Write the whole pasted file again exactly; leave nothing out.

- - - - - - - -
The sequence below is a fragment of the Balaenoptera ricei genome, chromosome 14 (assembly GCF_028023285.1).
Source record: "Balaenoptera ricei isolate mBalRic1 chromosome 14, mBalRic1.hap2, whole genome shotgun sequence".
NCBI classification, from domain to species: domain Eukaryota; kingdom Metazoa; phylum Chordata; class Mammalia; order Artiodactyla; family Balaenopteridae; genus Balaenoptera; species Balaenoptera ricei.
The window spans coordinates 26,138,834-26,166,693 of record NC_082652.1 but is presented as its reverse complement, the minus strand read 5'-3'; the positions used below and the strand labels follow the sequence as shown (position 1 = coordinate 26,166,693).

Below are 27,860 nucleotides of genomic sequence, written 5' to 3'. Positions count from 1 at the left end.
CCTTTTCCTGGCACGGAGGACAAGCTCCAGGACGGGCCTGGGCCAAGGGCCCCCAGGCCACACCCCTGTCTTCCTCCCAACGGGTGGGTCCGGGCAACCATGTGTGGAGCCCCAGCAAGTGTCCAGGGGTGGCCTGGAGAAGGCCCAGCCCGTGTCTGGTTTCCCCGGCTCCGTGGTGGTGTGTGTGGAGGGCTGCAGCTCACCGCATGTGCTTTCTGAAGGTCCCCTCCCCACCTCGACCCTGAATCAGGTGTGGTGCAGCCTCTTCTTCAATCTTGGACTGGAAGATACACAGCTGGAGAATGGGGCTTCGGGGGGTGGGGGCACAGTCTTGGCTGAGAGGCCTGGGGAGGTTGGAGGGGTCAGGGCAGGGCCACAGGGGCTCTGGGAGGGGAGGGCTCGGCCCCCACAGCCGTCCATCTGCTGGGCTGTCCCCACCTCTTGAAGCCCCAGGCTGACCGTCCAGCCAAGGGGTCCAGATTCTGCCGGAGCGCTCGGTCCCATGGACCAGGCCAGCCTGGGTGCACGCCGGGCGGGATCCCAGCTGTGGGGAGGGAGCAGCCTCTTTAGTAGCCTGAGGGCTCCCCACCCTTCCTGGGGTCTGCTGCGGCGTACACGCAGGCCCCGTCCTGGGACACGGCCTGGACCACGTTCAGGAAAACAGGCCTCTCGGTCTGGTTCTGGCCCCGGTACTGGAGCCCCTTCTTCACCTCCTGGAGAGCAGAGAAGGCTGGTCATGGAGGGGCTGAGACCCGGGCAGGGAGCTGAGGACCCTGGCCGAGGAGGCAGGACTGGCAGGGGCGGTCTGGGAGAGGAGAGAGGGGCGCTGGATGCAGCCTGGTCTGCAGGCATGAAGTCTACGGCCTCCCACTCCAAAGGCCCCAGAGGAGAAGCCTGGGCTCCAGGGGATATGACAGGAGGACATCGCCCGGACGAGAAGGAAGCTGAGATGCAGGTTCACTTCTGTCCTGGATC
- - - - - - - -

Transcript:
The sequence below is a fragment of the Balaenoptera ricei genome, chromosome 14 (assembly GCF_028023285.1).
Source record: "Balaenoptera ricei isolate mBalRic1 chromosome 14, mBalRic1.hap2, whole genome shotgun sequence".
NCBI classification, from domain to species: domain Eukaryota; kingdom Metazoa; phylum Chordata; class Mammalia; order Artiodactyla; family Balaenopteridae; genus Balaenoptera; species Balaenoptera ricei.
The window spans coordinates 26,138,834-26,166,693 of record NC_082652.1 but is presented as its reverse complement, the minus strand read 5'-3'; the positions used below and the strand labels follow the sequence as shown (position 1 = coordinate 26,166,693).

Below are 27,860 nucleotides of genomic sequence, written 5' to 3'. Positions count from 1 at the left end.
CCTTTTCCTGGCACGGAGGACAAGCTCCAGGACGGGCCTGGGCCAAGGGCCCCCAGGCCACACCCCTGTCTTCCTCCCAACGGGTGGGTCCGGGCAACCATGTGTGGAGCCCCAGCAAGTGTCCAGGGGTGGCCTGGAGAAGGCCCAGCCCGTGTCTGGTTTCCCCGGCTCCGTGGTGGTGTGTGTGGAGGGCTGCAGCTCACCGCATGTGCTTTCTGAAGGTCCCCTCCCCACCTCGACCCTGAATCAGGTGTGGTGCAGCCTCTTCTTCAATCTTGGACTGGAAGATACACAGCTGGAGAATGGGGCTTCGGGGGGTGGGGGCACAGTCTTGGCTGAGAGGCCTGGGGAGGTTGGAGGGGTCAGGGCAGGGCCACAGGGGCTCTGGGAGGGGAGGGCTCGGCCCCCACAGCCGTCCATCTGCTGGGCTGTCCCCACCTCTTGAAGCCCCAGGCTGACCGTCCAGCCAAGGGGTCCAGATTCTGCCGGAGCGCTCGGTCCCATGGACCAGGCCAGCCTGGGTGCACGCCGGGCGGGATCCCAGCTGTGGGGAGGGAGCAGCCTCTTTAGTAGCCTGAGGGCTCCCCACCCTTCCTGGGGTCTGCTGCGGCGTACACGCAGGCCCCGTCCTGGGACACGGCCTGGACCACGTTCAGGAAAACAGGCCTCTCGGTCTGGTTCTGGCCCCGGTACTGGAGCCCCTTCTTCACCTCCTGGAGAGCAGAGAAGGCTGGTCATGGAGGGGCTGAGACCCGGGCAGGGAGCTGAGGACCCTGGCCGAGGAGGCAGGACTGGCAGGGGCGGTCTGGGAGAGGAGAGAGGGGCGCTGGATGCAGCCTGGTCTGCAGGCATGAAGTCTACGGCCTCCCACTCCAAAGGCCCCAGAGGAGAAGCCTGGGCTCCAGGGGATATGACAGGAGGACATCGCCCGGACGAGAAGGAAGCTGAGATGCAGGTTCACTTCTGTCCTGGATC